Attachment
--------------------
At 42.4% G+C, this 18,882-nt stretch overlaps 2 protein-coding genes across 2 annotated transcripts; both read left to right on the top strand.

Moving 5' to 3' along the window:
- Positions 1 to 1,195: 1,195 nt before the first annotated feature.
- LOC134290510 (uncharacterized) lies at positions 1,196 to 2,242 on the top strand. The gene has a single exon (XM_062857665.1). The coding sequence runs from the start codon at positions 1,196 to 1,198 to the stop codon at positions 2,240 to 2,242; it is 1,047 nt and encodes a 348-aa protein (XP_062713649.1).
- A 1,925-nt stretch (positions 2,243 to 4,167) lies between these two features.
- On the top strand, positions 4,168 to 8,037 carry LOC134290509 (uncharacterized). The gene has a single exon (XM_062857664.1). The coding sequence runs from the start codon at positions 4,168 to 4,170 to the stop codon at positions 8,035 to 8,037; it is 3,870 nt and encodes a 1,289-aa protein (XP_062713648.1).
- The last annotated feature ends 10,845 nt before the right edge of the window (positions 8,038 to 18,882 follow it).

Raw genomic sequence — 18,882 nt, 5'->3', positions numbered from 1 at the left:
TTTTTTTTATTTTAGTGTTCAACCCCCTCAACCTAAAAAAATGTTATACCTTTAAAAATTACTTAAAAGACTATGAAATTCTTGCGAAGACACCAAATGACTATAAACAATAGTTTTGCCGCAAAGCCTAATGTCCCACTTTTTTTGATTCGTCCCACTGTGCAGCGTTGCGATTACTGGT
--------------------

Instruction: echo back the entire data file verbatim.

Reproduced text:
At 42.4% G+C, this 18,882-nt stretch overlaps 2 protein-coding genes across 2 annotated transcripts; both read left to right on the top strand.

Moving 5' to 3' along the window:
- Positions 1 to 1,195: 1,195 nt before the first annotated feature.
- LOC134290510 (uncharacterized) lies at positions 1,196 to 2,242 on the top strand. The gene has a single exon (XM_062857665.1). The coding sequence runs from the start codon at positions 1,196 to 1,198 to the stop codon at positions 2,240 to 2,242; it is 1,047 nt and encodes a 348-aa protein (XP_062713649.1).
- A 1,925-nt stretch (positions 2,243 to 4,167) lies between these two features.
- On the top strand, positions 4,168 to 8,037 carry LOC134290509 (uncharacterized). The gene has a single exon (XM_062857664.1). The coding sequence runs from the start codon at positions 4,168 to 4,170 to the stop codon at positions 8,035 to 8,037; it is 3,870 nt and encodes a 1,289-aa protein (XP_062713648.1).
- The last annotated feature ends 10,845 nt before the right edge of the window (positions 8,038 to 18,882 follow it).

Raw genomic sequence — 18,882 nt, 5'->3', positions numbered from 1 at the left:
TTTTTTTTATTTTAGTGTTCAACCCCCTCAACCTAAAAAAATGTTATACCTTTAAAAATTACTTAAAAGACTATGAAATTCTTGCGAAGACACCAAATGACTATAAACAATAGTTTTGCCGCAAAGCCTAATGTCCCACTTTTTTTGATTCGTCCCACTGTGCAGCGTTGCGATTACTGGT